But they also are among our best chances to understand – culturally, linguistically, conceptually – what it means to port ideas from one community into constructing a new identity in another. They are an underappreciated asset. A key piece of the agenda for the future of bridge-building between these communities is engaging the lowest-hanging fruit – the individuals who have lived and therefore can authentically represent the realities of both places, and through whom a culture of more productive conversation can be routed.

5) Finally, let’s focus on sector-specific means of alliance-building and partnership. Mikhael Manekin’s manifesto on unifying progressives in both America and Israel is a useful first take on this kind of thinking: issue-specific organizing, whether in the realm of politics, religion, or culture, enables tight connections among stakeholders in both communities that advance the larger goal of connectivity without defaulting to untenable platitudes of “shared peoplehood” or “Jewish unity.”

This approach is visible in finance, tech sector, modern Orthodox rabbis in shared networks, and political organizing; the activity involved mirrors the intended outcome, while foregrounding the interests of the individuals and backgrounding the “spiritual” goals. There is no such thing as a single American Jewish or Israeli Jewish community; weaving of relationships requires understanding as many threads as possible, aligning them effectively, and creating a more complex tapestry than before. If the bonds are fraying, it may be that we took for granted that they were simply tied in one place (mostly elites and in philanthropy.) The opportunities for braiding present the possibility for something richer.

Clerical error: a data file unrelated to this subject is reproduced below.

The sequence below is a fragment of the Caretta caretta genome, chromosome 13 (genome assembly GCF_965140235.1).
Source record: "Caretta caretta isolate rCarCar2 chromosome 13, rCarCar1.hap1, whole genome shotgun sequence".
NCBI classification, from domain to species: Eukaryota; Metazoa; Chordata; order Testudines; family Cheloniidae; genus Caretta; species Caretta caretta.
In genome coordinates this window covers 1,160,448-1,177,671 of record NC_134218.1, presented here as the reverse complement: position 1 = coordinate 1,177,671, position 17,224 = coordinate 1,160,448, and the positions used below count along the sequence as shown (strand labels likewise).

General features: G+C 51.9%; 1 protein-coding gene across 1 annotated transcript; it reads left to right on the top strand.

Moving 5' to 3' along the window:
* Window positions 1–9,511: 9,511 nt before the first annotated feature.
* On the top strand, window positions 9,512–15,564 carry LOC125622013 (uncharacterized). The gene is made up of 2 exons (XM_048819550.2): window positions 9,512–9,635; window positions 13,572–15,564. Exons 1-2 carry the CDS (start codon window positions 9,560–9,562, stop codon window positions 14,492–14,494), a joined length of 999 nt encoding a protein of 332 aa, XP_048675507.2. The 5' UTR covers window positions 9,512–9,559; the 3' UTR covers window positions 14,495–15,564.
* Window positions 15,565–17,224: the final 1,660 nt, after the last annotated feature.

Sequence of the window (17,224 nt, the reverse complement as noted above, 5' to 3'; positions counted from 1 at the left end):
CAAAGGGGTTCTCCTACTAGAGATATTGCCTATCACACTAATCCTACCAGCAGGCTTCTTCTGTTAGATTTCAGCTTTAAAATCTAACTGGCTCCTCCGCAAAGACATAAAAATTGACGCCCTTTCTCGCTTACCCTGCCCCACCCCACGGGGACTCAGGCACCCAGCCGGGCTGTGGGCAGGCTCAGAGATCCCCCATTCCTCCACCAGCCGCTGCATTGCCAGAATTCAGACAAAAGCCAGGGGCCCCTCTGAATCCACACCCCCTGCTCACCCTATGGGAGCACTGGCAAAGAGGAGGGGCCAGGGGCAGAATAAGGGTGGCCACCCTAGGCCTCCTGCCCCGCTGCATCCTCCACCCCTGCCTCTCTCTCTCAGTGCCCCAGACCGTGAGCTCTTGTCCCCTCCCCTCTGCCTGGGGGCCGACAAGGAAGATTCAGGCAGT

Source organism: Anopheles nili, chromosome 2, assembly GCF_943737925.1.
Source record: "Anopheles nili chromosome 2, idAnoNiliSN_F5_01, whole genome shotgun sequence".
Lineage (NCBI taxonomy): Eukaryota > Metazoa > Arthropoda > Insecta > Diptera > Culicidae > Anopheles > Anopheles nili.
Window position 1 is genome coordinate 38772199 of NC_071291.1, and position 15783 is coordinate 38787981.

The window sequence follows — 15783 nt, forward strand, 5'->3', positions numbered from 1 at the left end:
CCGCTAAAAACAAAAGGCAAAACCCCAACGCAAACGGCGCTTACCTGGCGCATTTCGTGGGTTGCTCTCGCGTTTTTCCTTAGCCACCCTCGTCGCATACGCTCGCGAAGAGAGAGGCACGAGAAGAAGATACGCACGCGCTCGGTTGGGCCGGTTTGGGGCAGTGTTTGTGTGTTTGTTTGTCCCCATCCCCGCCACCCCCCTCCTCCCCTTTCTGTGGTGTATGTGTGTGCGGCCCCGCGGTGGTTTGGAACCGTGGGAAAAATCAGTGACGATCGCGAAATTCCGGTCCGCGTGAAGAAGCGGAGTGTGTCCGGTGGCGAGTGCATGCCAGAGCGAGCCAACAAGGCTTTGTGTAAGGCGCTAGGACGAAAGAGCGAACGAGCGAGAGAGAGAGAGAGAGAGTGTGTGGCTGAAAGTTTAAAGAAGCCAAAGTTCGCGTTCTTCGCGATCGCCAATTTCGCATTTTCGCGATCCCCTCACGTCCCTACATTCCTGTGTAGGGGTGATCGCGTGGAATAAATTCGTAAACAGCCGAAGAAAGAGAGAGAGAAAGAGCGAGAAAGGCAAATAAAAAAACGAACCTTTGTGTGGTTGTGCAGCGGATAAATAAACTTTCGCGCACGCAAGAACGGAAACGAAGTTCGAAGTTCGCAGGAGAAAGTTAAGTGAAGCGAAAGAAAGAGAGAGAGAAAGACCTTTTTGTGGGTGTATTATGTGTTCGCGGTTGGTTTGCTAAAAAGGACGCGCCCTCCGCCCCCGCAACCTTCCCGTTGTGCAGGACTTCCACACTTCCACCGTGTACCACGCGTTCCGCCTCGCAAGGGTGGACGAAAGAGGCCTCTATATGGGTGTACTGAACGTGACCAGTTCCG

Crisis presents an opportunity. Not all stakeholders in American Jewish or Israeli life are animated by this problem; for some, the prospect of severing the relationship between American Jewish and Israeli Jewish life affirms their own agendas, which stand at odds with this alliance. I share with many Jews a fear of a deep sense of loss that will come if our communities treat our successes and challenges selfishly, without regard for the larger story in which we are all participating. The opportunity for Jewish life that is possible only today, with a thriving State of Israel and a thriving American Jewish community, must not be lost to infighting between the two or to the apathy of mutual irrelevance. I hope we can create a new set of pathways.

Yehuda Kurtzer is the President of The Shalom Hartman Institute of North America.